Cara's 10-month-old son, Aiven, taking a break in Ireland.
Scheduling an ultrasound in Ireland was not so easy. It took a while to locate an ultrasound office — we found one in Limerick, an hour away. They wouldn’t accept me as a patient without a referral, so I had to contact my OB/GYN in New York to email me a prescription for a pelvic ultrasound.
So off we went early this morning after a restless night. It was a dark, dank drive into Limerick (the locale of Angela’s Ashes) and thankfully we gave ourselves an hour leeway to find the office. We were only lost for half an hour, which is quite an accomplishment for us. The waiting room was occupied by a humorless couple who refused to acknowledge Aiven’s existence, spoiling our usual fun of showing him off. They were ahead of us in the queue, and we did not have to wait long for their appointment to end.
According to my fertility charting skills, I am eight weeks, six days along in my pregnancy. Therefore, I expected to see a bean on the screen. I knew that I shouldn’t expect to see too much just yet, but I expected something. I did not expect an empty sac. My hopes deflated like that empty sac. The most disappointing things in life aren’t accompanied by a crash of cymbals or a flashing screen that says “Game Over”. It happens silently, painfully, on the inside.
The Doctor advised me my dates could be off (they aren’t) and asked that I come back in 10 days for another scan (probably pointless). There is no baby. It’s a blighted ovum – another name for what Tamara experienced. And it sucks worse than the name.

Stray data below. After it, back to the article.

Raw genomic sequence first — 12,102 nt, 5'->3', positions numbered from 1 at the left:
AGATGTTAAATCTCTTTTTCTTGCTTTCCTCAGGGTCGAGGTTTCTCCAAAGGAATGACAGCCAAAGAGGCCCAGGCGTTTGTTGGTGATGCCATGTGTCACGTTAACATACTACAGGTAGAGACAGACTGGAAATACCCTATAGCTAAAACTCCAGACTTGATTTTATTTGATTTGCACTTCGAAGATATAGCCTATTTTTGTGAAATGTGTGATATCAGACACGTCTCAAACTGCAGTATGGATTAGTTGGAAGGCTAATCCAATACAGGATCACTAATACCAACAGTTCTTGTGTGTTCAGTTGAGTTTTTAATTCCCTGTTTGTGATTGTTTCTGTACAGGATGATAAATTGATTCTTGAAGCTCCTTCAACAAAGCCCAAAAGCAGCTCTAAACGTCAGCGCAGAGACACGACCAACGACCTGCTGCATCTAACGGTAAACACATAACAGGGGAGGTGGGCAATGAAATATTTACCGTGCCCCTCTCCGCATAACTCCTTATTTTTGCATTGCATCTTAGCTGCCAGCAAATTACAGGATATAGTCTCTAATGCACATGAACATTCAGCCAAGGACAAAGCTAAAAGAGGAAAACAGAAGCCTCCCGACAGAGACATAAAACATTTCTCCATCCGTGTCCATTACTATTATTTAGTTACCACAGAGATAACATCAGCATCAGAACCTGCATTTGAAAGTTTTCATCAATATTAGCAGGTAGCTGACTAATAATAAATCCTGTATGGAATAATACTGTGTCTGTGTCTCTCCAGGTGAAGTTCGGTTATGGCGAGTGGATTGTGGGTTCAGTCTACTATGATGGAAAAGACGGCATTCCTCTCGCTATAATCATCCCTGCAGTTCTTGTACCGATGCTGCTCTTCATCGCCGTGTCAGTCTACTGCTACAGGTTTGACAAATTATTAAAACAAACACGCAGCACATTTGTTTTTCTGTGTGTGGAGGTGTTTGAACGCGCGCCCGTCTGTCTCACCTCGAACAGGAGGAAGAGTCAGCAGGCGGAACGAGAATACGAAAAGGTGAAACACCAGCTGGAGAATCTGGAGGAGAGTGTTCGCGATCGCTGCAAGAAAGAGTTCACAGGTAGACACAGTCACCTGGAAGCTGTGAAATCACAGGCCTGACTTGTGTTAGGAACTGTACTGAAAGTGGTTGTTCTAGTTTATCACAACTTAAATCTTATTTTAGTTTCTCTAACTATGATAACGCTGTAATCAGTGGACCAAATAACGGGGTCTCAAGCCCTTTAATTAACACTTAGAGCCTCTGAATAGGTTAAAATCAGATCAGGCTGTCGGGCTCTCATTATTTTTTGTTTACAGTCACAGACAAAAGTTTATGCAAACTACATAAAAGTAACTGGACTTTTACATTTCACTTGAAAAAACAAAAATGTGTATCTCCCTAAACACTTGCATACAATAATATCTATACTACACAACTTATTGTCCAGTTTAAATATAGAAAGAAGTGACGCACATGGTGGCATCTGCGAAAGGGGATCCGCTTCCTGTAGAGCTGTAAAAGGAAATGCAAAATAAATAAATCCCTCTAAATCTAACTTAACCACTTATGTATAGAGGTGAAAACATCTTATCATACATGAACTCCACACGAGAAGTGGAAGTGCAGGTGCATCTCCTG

Of course the moment we came home, I ran to the computer to look for comparable images. Nine-week ultrasounds clearly have a fetus in the sac. I also found out if you have an inverted or tilted uterus, it may be more difficult to see the baby before 10 weeks. I emailed my midwife from Aiven’s pregnancy to ask if I have one of those because as much as I can rationally understand this baby was not meant to be, my heart still really wants the pregnancy to still be viable and thriving.
This wasn’t like my previous chemical pregnancy. I was never emotionally invested in that one because I was spotting the entire, albeit brief, time. But this one I felt good about. And nine weeks into it, you believe.
Two miscarriages in three months is tougher than I could have expected. As I mentioned in earlier posts, I really want Aiven to have a sibling, and I do not have time on my side. I need to have another baby soon. Later is not an option. Read the rest of this entry →